I’ve been thinking a lot lately about August Brown’s stunning essay on Bright Eyes and maturity — both his and Conor’s. The numbing affects of age on hearts and minds and ears. I’m 23; in the brief decade of my active participation in American popular music, it has become both priceless and free, the master of ceremonies to seemingly spontaneous, druggy American Apparel dance parties and a more frequent visitor to prisoners of headphone-bound lonely hearts.
It has become oppressively possible to hear too much — I probably have. Acoustic guitars and male whisperings just don’t gut me like they used to. I spend a lot of time somewhat guiltily listening to Cut Copy and Brazilian pop twice my age and thinking about buying a synthesizer. I have a job and a girlfriend and increasingly less interest in sad songs and/or waltzes.
Perhaps, to quote a man who knows something about these sorts of things, I still haven’t found what I’m looking for. I’m sure Will Sheff has. He must’ve, by now — he’s too much the rock historian, too grand a storyteller to fake it. Or at least that’s what he’d have you believe. You see, Sheff was a critic once. For all I know, he could be still, and that may be what drives him, the necessity of joining his personal canon’s leading lights in the hopes of outlasting the looming shadow of the grave (and the next generation of impressionable 15-year-olds, who will probably just download that Pink Floyd album anyway). To earn five stars would be only right; any less than four would be cause for self-flagellation.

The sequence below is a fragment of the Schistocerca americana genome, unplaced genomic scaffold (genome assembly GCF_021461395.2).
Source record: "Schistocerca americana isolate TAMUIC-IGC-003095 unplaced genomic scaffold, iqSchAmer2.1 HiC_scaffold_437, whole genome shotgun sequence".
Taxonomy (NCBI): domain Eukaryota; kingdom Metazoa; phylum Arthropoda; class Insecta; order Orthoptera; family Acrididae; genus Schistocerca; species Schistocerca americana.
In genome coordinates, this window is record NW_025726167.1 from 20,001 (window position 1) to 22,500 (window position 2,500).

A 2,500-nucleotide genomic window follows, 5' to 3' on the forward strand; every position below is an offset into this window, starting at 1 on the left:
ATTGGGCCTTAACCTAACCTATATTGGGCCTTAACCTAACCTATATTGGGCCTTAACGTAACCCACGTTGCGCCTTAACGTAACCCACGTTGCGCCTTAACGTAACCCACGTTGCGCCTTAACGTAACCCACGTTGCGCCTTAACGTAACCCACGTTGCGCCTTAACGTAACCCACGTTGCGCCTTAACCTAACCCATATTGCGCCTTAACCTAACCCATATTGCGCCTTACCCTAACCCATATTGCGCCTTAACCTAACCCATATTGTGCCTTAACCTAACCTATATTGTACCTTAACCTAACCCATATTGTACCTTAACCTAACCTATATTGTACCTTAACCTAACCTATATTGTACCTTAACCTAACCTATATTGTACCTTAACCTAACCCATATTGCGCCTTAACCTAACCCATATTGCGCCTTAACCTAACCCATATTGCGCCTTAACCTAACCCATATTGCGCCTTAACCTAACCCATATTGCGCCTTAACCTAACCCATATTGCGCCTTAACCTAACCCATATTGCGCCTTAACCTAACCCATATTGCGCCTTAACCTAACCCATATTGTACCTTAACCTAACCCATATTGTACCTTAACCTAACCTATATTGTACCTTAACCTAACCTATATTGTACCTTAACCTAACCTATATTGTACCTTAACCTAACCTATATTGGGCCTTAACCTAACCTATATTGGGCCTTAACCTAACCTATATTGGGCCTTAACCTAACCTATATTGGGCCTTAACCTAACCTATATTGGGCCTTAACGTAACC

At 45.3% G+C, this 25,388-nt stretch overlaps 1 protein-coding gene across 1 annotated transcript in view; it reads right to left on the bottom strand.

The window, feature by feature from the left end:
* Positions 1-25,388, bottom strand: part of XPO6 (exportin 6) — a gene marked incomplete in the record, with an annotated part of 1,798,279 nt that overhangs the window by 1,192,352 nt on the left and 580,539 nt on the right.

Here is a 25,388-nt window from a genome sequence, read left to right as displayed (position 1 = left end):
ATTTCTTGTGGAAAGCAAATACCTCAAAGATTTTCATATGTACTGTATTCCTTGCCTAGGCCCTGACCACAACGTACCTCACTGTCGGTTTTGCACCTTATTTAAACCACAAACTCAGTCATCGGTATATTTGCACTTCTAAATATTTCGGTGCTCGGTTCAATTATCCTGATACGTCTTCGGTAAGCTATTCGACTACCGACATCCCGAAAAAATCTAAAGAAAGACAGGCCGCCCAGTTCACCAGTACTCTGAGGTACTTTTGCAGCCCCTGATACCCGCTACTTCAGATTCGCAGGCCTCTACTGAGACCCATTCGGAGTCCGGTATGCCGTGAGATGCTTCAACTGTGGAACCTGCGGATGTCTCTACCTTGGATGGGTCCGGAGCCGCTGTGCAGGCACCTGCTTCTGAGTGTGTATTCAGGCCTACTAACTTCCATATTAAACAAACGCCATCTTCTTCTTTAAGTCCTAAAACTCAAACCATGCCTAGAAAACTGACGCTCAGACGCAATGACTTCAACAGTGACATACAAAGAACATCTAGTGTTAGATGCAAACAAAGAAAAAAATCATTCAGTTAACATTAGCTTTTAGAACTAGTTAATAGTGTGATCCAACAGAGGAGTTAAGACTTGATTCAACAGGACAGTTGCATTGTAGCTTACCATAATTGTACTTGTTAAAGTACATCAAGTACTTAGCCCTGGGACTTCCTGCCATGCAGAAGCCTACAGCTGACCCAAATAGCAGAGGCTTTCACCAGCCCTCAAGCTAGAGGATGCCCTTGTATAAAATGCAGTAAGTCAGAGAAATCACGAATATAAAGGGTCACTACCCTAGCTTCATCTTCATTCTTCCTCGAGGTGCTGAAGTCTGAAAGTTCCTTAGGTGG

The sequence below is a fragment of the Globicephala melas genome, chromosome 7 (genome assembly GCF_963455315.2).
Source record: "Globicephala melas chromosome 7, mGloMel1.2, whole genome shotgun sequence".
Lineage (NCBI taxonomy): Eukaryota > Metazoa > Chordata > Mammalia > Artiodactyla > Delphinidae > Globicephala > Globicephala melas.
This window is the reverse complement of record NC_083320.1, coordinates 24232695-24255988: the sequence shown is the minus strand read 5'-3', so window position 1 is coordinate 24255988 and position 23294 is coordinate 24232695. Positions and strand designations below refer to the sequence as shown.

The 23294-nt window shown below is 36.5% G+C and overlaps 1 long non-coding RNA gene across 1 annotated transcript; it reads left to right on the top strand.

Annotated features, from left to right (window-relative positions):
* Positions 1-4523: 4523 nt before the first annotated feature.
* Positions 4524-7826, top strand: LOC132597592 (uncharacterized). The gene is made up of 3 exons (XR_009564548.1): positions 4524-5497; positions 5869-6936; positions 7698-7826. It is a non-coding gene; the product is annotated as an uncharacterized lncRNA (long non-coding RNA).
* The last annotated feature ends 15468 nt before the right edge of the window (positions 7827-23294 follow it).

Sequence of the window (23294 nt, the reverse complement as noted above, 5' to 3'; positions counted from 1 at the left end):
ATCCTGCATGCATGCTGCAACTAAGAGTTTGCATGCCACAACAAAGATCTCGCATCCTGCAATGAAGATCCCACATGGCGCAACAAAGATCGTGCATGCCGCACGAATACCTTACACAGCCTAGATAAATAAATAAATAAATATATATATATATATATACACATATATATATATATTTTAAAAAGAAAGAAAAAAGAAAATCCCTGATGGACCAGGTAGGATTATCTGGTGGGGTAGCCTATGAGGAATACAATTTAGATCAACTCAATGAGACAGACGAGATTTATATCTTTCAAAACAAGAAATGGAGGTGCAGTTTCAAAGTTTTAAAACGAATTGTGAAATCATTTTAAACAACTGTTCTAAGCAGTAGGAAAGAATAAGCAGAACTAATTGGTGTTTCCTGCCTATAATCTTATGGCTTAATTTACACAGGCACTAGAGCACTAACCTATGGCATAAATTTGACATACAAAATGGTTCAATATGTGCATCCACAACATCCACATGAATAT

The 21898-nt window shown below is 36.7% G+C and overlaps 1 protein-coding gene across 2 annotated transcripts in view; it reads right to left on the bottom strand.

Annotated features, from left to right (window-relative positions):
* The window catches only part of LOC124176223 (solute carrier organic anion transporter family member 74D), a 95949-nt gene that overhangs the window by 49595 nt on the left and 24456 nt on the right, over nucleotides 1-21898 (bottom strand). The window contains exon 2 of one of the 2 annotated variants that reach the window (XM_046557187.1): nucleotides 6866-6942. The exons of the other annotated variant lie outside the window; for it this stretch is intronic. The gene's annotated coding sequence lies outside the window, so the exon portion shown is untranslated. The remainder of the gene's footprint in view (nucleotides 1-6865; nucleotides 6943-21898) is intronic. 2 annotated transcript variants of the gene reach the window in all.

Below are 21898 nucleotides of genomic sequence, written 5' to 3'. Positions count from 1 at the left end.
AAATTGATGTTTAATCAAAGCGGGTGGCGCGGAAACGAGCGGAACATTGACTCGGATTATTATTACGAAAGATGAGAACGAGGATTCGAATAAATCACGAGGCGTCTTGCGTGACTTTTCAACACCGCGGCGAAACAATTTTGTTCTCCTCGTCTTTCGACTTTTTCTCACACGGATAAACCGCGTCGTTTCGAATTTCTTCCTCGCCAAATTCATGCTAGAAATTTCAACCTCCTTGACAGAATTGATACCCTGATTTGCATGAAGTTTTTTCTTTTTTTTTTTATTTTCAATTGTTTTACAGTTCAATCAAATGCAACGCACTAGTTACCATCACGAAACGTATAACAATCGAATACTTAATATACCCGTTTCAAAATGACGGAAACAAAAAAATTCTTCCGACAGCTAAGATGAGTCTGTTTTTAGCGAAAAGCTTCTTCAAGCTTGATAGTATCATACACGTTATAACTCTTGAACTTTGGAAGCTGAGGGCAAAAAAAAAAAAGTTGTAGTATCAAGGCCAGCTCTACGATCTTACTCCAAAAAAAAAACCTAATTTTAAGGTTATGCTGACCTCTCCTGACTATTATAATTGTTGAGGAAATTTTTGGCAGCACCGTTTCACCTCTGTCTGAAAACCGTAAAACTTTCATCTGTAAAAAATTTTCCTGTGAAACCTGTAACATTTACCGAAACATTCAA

Photo by David Greenwald
Critics as musicians are failures, much more often than not; they know too much to fuck up, which is unfortunately a preventative measure to playing rock ‘n’ roll music. The Stage Names was a critic’s album, a set too theoretical to draw blood. This year’s companion piece, The Stand Ins, has a heartbeat, a pulse; throbbing rhythms written for life on the road. It’s had too many beers and spent too many hours on pay phones at empty truck stops. I will refuse to believe a laptop (God forbid, a MacBook Pro) was involved whatsoever in the making of this record.
Conor Oberst has long since given up writing bedroom tearfests in favor of Wiltern-sized sing-alongs, but Okkervil River’s ascendence from venue to venue hasn’t stopped them from breaking hearts, theirs or ours. Or mine. “You’re lying when you sing along,” Sheff sings in “Pop Lie,” but I’m glad it doesn’t feel like that way this time.
Okkervil River – “Lost Coastlines”: mp3
(The Stand Ins is due Sept. 9 on Jagjaguwar)
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